The grant or offer set forth in this section is in the most general terms. It is not specific with respect to either places or persons. It is not made to a particular corporation, nor is it confined to any particular city. It is a general offer to any person and all corporations that may be organized for that purpose and it embraces all cities in the state. It is specific only with regard to the kind of privilege offered, to wit: that of "using the public streets" and "laying down pipes and conduits therein . . . so far as may be necessary for introducing into and supplying said city and its inhabitants" with gas or water. No provision is made for any formal or written acceptance of the offer whereby a conveyance of a right to specified streets or within specified limits, or to all the streets of the particular city, might be manifested, which would be in the nature of a conveyance vesting the right in advance of, and regardless of, its use. No officer is empowered to take, receive, record, or preserve such acceptance. The only means whereby an effectual manifestation of acceptance can be made is the act of taking possession and occupying the street for the purpose allowed. Then, and not before, is the acceptance complete. Thus far the public grant extends, thus far the public property in the street is burdened and diverted to another use, thus far the grant is accomplished. There is nothing in the language of the section which can be fairly said to express the intention that the right offered should take effect in any street before it is actually used, or should vest as to all of them the moment that the use is begun in good faith in one.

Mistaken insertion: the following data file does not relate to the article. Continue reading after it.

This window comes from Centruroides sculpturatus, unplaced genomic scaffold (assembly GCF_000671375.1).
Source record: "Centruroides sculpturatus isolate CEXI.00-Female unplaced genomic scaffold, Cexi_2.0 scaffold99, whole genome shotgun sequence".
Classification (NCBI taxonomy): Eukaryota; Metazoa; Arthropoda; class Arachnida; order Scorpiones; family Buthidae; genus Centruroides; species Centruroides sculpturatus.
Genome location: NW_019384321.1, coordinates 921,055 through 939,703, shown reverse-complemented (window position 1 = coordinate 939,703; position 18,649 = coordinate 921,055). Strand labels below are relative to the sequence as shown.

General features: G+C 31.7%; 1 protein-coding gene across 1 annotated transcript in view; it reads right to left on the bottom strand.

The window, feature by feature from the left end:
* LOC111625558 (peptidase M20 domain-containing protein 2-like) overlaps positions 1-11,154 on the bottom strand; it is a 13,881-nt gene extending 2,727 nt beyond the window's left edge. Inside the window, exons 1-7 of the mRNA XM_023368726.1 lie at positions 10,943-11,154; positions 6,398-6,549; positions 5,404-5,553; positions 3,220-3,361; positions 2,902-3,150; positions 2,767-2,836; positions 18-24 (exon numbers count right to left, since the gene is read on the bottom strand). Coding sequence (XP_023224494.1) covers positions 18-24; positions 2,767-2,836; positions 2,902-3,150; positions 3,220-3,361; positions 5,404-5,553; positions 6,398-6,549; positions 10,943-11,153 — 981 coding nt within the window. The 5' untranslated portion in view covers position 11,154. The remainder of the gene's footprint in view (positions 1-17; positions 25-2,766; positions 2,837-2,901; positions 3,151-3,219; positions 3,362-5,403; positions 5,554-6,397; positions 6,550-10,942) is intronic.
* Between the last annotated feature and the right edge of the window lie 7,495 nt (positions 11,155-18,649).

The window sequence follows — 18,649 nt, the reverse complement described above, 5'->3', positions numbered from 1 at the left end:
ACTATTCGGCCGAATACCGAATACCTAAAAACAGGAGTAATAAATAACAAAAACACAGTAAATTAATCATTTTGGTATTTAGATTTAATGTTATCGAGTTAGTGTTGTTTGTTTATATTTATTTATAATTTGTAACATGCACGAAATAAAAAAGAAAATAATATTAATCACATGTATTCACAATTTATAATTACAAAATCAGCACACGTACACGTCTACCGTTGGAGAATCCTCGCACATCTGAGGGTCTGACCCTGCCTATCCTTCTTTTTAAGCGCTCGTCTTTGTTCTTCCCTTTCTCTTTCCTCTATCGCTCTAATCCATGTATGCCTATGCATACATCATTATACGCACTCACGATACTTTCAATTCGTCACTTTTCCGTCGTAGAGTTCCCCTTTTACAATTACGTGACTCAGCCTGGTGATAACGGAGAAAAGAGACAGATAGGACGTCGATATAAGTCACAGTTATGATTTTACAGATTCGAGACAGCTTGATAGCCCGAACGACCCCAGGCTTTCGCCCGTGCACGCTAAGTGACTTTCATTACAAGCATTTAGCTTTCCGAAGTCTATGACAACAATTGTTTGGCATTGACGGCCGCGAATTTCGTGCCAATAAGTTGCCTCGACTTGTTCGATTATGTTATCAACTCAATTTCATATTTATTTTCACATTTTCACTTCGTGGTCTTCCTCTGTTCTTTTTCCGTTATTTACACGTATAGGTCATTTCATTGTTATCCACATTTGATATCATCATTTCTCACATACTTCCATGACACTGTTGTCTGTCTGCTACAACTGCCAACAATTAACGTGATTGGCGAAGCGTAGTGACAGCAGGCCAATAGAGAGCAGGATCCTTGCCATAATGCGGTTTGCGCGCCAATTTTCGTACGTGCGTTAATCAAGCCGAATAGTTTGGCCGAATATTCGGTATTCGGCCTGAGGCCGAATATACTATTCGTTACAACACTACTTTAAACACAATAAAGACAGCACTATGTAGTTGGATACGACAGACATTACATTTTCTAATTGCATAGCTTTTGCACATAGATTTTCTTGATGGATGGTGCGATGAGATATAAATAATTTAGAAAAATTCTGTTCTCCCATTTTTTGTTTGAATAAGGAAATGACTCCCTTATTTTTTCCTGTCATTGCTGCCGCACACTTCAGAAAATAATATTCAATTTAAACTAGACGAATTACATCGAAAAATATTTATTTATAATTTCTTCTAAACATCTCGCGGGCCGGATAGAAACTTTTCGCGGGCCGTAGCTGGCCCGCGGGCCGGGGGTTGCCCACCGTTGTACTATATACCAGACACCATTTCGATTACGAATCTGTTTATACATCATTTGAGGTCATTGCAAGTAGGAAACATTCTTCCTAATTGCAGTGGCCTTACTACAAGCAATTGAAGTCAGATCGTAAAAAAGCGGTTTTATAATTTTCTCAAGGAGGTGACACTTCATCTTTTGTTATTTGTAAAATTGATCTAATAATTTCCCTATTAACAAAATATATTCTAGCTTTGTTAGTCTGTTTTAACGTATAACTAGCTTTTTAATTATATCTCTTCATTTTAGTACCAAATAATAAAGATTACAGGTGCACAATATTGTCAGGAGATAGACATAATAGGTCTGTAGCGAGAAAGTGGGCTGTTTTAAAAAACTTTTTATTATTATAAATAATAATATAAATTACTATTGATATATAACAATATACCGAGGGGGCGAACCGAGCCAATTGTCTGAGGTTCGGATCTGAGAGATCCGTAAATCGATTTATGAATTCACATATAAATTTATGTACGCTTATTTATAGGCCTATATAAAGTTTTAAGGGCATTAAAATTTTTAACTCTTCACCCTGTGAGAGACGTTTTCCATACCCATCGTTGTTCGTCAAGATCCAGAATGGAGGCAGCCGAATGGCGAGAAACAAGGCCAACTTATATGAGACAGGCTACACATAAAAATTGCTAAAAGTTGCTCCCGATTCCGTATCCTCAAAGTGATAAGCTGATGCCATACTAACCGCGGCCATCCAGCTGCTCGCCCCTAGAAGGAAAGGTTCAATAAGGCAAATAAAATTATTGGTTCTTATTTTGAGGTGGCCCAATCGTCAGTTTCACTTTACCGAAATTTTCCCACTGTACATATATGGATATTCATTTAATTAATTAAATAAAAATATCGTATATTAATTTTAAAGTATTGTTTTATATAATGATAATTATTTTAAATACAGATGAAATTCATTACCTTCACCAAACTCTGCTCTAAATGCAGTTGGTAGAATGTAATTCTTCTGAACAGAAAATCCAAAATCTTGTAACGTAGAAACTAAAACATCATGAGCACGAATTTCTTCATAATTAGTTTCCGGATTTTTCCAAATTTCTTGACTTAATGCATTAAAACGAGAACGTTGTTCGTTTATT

It is an established principle of construction, applicable to constitutions as well as to statutes, that grants thereby made to private persons or public service corporations of rights belonging to the state or to the public "are to be construed most strongly in favor of the public." (Clark v. Los Angeles, 160 Cal. 39, [116 P. 725]; Sunset etc. Co. v. Pasadena, 161 Cal. 273, [118 P. 799].) "Only that which is granted in clear and explicit terms passes" by such grant. "Nothing passes by implication." (Knoxville Water Co. v. Knoxville, 200 U.S. 33, [50 L. Ed. 353, 26 Sup. Ct. Rep. 224].) The grant to be made effective by actual use and acceptance of the constitutional offer, is not, under the rule of construction just stated, to be carried further by implication. It is a necessary conclusion, therefore, that the vested right of the Economic Gas Company in the streets of Los Angeles at the time the constitution was changed, extended so far only as its actual occupancy and use of the streets then extended. The people had the right, at any time before acceptance, to repeal the provision and withdraw the offer. The investment of money in gasworks designed to supply additional territory was not an acceptance and could not operate as an estoppel against the state or the people to divest them of their sovereign authority to change the constitution. The company must be deemed to have had knowledge of this sovereign power and to have assumed the risk that the power might be exercised before it had further availed itself of the existing offer.